Dr. A at RESEARCHERS recently discussed having taken an intensive two-week science course where the students and faculty are sequestered in some locale (frequently quite lovely) for at least several weeks of intensive didactic and practical instruction in a particular field/subfield:
In attempts to decode the complexity that is statistical genetics, I enrolled in a 2 week workshop that just ended. That is two weeks I will never get back. Two weeks out of my absurdly crowded schedule. The thing with these types of courses.. is that they cannot possibly cater to everyone. Half of us have a good biology background, the other half were statisticians. Meaning I had to keep my mind from wondering during the derivation of every blood equation (see doodles) and sift through the masses of information to dig out what I need and basically work on grasping that stuff every evening. Needless to say my brain is full. It hurts. I have chi squared distributions oozing out of my pores. Gross.
How useful are such workshops? How much professional development should one be doing? How do you weigh the trade off? I was out of the lab for 2 weeks during a very busy time. Was it worth it? I'm not sure yet.
I have taken three sequestered multi-week field-specific courses during my career. Two as a grad student, and one as a post-doc. These were the kind where you go away to a laboratory in some nice place and stay there with all the faculty and students of the course for as few as three weeks and as many as eight weeks, depending on the course. In the United States, the two most prominent venues for these courses in the biological sciences are held during the summer at the Cold Spring Harbor Laboratory (in Cold Spring Harbor, NY) and at the Marine Biological Laboratory (in Woods Hole, MA).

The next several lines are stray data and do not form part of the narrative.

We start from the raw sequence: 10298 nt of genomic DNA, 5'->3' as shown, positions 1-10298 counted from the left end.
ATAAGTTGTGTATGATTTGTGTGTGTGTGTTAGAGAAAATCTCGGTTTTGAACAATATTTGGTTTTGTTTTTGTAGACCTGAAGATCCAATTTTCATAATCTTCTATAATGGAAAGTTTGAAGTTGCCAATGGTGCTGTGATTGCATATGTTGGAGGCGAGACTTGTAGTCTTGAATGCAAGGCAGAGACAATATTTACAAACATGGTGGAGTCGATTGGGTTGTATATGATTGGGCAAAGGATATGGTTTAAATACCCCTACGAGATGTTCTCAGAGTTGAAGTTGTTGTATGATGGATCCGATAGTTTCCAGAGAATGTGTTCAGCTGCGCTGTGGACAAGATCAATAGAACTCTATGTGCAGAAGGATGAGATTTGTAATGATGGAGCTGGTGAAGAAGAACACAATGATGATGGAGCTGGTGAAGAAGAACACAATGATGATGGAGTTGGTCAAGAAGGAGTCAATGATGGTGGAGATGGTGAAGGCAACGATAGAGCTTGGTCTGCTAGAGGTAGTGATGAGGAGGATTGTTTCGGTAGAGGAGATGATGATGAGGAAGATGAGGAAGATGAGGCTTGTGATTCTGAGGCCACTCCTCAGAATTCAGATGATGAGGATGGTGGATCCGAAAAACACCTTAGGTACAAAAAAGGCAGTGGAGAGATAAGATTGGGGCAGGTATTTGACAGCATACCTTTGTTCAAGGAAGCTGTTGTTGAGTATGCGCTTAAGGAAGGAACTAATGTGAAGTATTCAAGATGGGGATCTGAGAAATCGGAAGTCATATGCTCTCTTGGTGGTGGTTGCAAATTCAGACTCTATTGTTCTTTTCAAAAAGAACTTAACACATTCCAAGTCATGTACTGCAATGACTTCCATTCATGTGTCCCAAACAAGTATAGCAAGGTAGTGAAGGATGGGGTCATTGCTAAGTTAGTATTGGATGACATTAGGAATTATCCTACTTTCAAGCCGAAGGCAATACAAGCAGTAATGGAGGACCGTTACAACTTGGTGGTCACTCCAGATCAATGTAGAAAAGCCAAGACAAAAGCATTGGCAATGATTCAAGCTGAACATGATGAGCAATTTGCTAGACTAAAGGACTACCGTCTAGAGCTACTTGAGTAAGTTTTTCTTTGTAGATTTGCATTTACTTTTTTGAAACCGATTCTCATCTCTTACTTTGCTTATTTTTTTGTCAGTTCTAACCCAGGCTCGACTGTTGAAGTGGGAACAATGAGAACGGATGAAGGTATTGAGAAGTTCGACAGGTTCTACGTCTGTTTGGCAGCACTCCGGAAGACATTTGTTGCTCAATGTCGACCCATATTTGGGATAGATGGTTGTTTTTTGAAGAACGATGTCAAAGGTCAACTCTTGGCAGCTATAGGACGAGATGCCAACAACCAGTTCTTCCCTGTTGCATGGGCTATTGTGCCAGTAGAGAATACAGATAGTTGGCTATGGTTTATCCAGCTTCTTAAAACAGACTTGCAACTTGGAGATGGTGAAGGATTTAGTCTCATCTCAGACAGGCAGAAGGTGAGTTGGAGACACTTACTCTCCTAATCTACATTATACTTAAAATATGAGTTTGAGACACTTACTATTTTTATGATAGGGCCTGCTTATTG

Taking these courses has been incredibly influential in my career. For one thing, they exposed me to a wide array of new methodological and conceptual approaches that have greatly influenced my science.
Much more importantly, however, have been the professional networking connections I have made. For example, some of the people who I will be asking to write promotion/tenure letters for me I first met years ago at these courses. Some of my best "science friends" are people I met at these courses.
Student and faculty alumni of these courses form subnetworks within particular fields that have a huge influence on career development and advancement. I urge all trainees to take advantage of these courses when available. It is an absolutely outstanding use of your time from a cost-benefit perspective.
Any PI who tells a trainee that these courses are a "waste of time" and that the trainee's time is better spent "at the bench" in the PI's lab is not putting the trainee's best interests first.